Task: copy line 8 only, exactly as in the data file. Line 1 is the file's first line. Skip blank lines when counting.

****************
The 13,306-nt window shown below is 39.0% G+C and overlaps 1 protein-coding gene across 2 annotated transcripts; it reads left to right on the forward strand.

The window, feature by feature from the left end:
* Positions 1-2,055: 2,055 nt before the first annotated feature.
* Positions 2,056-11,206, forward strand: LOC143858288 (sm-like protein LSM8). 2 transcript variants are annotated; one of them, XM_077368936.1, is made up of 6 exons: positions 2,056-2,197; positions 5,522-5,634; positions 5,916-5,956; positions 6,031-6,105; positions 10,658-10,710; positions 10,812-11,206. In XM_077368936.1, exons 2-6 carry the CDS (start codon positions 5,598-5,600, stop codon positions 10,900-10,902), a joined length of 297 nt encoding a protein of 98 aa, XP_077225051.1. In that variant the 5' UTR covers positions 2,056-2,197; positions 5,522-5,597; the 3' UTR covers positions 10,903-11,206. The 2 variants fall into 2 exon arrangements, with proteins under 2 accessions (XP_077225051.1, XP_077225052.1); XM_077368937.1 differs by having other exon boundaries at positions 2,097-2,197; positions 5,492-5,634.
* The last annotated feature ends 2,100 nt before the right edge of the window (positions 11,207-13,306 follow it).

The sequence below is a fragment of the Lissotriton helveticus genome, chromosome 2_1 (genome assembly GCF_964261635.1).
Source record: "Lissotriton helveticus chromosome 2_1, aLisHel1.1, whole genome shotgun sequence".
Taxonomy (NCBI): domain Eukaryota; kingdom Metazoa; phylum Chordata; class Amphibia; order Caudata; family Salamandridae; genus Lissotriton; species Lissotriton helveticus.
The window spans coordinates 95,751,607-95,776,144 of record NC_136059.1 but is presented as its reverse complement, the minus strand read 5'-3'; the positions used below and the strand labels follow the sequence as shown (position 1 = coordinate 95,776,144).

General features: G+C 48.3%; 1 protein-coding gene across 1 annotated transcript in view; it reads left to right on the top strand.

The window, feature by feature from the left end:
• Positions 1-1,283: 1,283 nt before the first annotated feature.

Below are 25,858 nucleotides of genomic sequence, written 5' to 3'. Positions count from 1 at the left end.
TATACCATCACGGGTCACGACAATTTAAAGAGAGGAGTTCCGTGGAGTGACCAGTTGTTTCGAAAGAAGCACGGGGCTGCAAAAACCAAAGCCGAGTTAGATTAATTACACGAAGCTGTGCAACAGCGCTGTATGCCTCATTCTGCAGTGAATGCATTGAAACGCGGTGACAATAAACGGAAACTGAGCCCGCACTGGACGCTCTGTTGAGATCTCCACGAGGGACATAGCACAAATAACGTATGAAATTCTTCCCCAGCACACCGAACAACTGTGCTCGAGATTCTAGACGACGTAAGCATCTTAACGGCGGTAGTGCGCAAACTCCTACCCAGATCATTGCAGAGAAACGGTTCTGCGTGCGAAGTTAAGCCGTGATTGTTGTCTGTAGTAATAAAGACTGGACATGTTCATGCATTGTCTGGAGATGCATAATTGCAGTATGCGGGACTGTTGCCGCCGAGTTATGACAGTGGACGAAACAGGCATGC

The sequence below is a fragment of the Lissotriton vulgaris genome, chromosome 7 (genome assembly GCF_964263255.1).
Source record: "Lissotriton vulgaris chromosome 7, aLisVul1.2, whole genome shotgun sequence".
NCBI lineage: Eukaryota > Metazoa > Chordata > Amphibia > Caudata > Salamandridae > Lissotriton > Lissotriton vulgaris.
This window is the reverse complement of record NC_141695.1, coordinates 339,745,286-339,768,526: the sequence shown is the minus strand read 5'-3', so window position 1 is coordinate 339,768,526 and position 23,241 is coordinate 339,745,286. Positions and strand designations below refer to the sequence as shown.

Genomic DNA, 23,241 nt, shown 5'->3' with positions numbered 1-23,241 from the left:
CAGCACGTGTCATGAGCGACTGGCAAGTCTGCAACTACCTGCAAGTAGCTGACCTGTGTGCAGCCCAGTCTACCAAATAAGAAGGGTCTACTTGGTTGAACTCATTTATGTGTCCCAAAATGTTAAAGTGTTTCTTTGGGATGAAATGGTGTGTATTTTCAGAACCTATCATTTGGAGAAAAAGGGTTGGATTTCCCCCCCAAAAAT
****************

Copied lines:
Taxonomy (NCBI): domain Eukaryota; kingdom Metazoa; phylum Chordata; class Amphibia; order Caudata; family Salamandridae; genus Lissotriton; species Lissotriton helveticus.